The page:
libraries in North America.”
Well, we’re sorry,
but if that is indeed the case–that they have such a huge film library–then
why have they been showing the same eight fucking movies over and over
for the past decade? We just figured it was time somebody pointed that out to
Best Venue For a Rock
6 Delancey St. (Bowery)
A Real Rock ‘n’ Roll Hall of Fame. Last fall, when Danny Hellman’s
supporters were organizing Danny’s legal defense fund benefit, they went
to Bowery Ballroom and the event was a great success. Last spring, when we
organized our New York Press “Rock in New York” benefit, we
went to the Ballroom again. That both events went off as well as they did is
a testament to the management, the staff and the space itself. The sprawling
nature of “Rock in New York”–all those speakers, followed by
all those bands, in an evening that went from 5 p.m. past midnight–would’ve
tried anyone’s patience. Put bluntly, we were ass-pains. But the Bowery
folks put up with us like champs, their smooth professionalism containing the
chaos and ensuring a fun, if long and wobbly, evening for all. The sound
was fantastic, the barkeeps were aces. And we raised a few thousand bucks for
charity. They were both evenings we will always look back on with fondness,
and with big thanks to the Bowery and its people.
Best Reason to Work at
Julia and Jacques
Also the Best Reason to Get Drunk on Your Lunch Break. Fuck Iron Chef,
forget Yan Can Cook and accuse The Frugal Gourmet of pedophilia
(oh, wait a second…) Jacques is a dear, but like any great comedy duo, it’s
the heavyset sidekick who steals the show. Who could forget when Conan released
a herd of sheep onto the set one night, and a straggler wandered over to Andy
Richter. The sheep started drinking out of his mug and Richter ad-libbed, “Hey
look! It likes scotch!” There wasn’t a single junior high lunchroom
in this country that wasn’t buzzing over that gag the next day. Sadly,
just like Conan, Julia and Jacques’ antics are a tree falling in an empty
forest, except for the lucky few possessing the leisure time to enjoy them–retirees,
college freshman, homebound overeaters and George Tabb.
The trade-off? They get
to witness exchanges like the following: “And I think today we will have
some white wine with our sandwiches,” Jacques says pouring two glasses.
“We always have wine,” Julia counters, producing a bottle of lager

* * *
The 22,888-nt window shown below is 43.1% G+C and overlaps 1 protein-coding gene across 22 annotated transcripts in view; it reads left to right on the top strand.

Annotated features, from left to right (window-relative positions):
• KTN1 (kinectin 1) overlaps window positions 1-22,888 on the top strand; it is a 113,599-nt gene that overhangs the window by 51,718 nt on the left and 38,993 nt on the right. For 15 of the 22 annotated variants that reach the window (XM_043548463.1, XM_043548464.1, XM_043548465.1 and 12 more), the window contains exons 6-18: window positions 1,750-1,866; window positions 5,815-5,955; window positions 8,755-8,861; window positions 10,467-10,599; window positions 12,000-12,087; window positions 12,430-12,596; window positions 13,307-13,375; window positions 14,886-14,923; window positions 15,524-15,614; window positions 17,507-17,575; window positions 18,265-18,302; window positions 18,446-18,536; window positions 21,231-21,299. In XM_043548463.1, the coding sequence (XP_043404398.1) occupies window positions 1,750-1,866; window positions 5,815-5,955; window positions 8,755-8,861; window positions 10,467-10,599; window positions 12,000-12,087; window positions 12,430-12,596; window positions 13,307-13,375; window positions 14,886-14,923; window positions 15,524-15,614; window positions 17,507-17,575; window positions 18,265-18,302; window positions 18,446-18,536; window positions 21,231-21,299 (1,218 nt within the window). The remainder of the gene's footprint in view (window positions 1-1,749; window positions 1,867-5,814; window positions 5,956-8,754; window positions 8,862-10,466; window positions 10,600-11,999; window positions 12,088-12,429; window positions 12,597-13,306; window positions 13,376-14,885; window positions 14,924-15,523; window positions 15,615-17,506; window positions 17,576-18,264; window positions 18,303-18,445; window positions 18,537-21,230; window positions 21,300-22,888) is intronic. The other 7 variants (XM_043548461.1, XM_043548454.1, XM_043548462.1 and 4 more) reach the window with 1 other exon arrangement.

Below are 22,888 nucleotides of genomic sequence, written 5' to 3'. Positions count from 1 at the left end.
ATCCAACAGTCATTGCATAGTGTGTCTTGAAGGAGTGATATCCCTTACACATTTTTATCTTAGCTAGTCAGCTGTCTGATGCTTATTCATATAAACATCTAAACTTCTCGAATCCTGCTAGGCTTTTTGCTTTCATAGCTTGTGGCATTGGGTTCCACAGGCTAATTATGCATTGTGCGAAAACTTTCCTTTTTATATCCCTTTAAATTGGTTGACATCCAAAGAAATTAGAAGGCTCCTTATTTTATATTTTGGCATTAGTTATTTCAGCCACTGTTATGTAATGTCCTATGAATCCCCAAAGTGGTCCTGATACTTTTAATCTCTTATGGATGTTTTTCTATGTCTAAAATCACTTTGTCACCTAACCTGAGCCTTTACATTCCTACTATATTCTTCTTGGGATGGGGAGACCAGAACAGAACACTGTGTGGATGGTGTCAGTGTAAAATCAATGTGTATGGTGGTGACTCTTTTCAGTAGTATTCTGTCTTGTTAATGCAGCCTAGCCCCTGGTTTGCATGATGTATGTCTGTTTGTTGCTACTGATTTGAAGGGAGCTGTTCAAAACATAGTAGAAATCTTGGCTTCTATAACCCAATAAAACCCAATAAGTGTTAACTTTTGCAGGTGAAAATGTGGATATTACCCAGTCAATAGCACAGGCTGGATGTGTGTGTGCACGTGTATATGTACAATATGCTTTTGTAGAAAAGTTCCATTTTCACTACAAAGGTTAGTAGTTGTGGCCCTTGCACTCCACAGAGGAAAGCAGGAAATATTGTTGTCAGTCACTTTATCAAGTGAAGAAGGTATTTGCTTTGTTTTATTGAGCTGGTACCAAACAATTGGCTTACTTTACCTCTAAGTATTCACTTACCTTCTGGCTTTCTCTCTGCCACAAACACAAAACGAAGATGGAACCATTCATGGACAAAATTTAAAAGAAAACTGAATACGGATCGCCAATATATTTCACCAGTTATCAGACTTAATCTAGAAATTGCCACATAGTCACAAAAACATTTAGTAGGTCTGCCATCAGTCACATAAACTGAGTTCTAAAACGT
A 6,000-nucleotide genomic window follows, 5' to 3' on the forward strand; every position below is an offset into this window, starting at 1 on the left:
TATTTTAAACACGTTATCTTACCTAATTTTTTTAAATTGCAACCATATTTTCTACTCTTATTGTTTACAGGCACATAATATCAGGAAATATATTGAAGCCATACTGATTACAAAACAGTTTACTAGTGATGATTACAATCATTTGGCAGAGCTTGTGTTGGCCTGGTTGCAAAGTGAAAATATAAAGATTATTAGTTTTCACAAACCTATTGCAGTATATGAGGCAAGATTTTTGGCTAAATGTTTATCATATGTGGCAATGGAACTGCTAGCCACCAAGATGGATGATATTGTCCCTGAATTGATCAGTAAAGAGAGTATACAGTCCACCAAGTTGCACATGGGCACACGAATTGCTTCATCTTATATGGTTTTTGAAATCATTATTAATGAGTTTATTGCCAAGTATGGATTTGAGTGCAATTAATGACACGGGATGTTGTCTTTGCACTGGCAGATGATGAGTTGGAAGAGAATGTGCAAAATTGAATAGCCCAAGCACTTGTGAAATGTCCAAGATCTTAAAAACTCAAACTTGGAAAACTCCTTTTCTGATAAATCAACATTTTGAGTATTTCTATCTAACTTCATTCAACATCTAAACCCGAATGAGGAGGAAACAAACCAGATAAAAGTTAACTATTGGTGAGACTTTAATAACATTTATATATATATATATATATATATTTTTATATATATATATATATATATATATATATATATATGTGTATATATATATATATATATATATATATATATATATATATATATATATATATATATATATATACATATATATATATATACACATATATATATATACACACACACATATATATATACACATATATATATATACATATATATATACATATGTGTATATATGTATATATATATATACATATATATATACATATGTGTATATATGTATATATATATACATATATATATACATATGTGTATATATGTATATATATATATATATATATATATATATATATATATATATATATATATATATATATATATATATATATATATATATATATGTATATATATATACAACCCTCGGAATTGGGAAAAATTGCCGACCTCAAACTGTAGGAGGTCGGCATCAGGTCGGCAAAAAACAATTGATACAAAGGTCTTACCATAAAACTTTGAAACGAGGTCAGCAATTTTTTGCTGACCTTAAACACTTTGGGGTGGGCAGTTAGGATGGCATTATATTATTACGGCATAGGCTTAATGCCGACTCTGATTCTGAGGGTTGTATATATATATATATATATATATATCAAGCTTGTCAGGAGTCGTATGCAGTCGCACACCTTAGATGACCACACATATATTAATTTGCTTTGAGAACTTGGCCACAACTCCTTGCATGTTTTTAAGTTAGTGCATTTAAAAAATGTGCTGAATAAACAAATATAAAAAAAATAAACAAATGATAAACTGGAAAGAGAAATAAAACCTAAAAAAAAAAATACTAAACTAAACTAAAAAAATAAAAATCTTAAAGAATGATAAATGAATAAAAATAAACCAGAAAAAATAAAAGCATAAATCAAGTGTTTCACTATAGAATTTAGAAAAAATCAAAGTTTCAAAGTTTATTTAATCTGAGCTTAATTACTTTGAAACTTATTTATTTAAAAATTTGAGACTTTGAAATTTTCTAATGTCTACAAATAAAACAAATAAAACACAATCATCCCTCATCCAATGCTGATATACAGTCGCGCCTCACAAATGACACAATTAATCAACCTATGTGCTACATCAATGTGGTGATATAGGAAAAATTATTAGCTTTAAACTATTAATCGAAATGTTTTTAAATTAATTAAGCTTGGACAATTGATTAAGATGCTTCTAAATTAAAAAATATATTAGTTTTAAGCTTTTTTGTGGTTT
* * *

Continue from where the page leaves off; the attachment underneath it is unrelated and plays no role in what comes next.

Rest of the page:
she’d hidden behind the sugar bowl, as a shocked Jacques looks on in wonderment.
“I want beer!”
Best Trip Down Memory
Laser Zeppelin Show, American Museum of Natural History
Laser Zep’s for Pussies. Bring Us Laser Skynyrd. “How did you
know there would be a naked lady dancing to ‘Heartbreaker’?”
our boyfriend asked after it was over. Call it a hunch, or chalk it up to the
fact that we spent our entire junior year of high school at the local planetarium,
waiting in line for Laser Zeppelin. Sure, now that we’ve moved to the big
city, Laser Zeppelin shows are in 3-D, and Laser Aerosmith, which opens the
night, replaces Zeppelin’s older, more worthy adversary, Laser Floyd. Word
spread fast through certain circles when the Museum of Natural History announced
it had a laserologist named Rob willing to perform the ritual. By the time we
got wind of things, the show was already playing. “Have I seen it?”
one notorious barfly responded, as we were soliciting reviews. “Shit, I
was there on opening weekend!”
Since Laser Zeppelin hit
the planetarium, the best part has been finding out who saw a version of it
in high school, and how much, if at all, these versions vary. “Yeah, we
went to see it last weekend,” we told our friend John, from Detroit’s
the Go. “Wow! I haven’t seen one of those in years!” John replied.
“Hey, was there a naked woman dancing to ‘Living Loving Maid’?”
Best Confusion of Art
Christine Hill’s “Pilot”
Ronald Feldman Fine Arts
31 Mercer St. (betw. Grand & Canal Sts.)
Quiet on the Set. For her exhibition at Ronald Feldman Fine Arts (through
Oct. 14), Christine Hill builds a functioning television studio inside the gallery
(complete with working production offices, hired writers, professional sets
and a hired band), invents a talk-show pilot, rehearses the performance, runs
through the show’s technical aspects, then tapes the premiere episode before
a live studio audience on Oct. 6. Maybe she’ll do Conan O’Brien’s
“If They Mated” for the gallery set. Picture photos of Mary Boone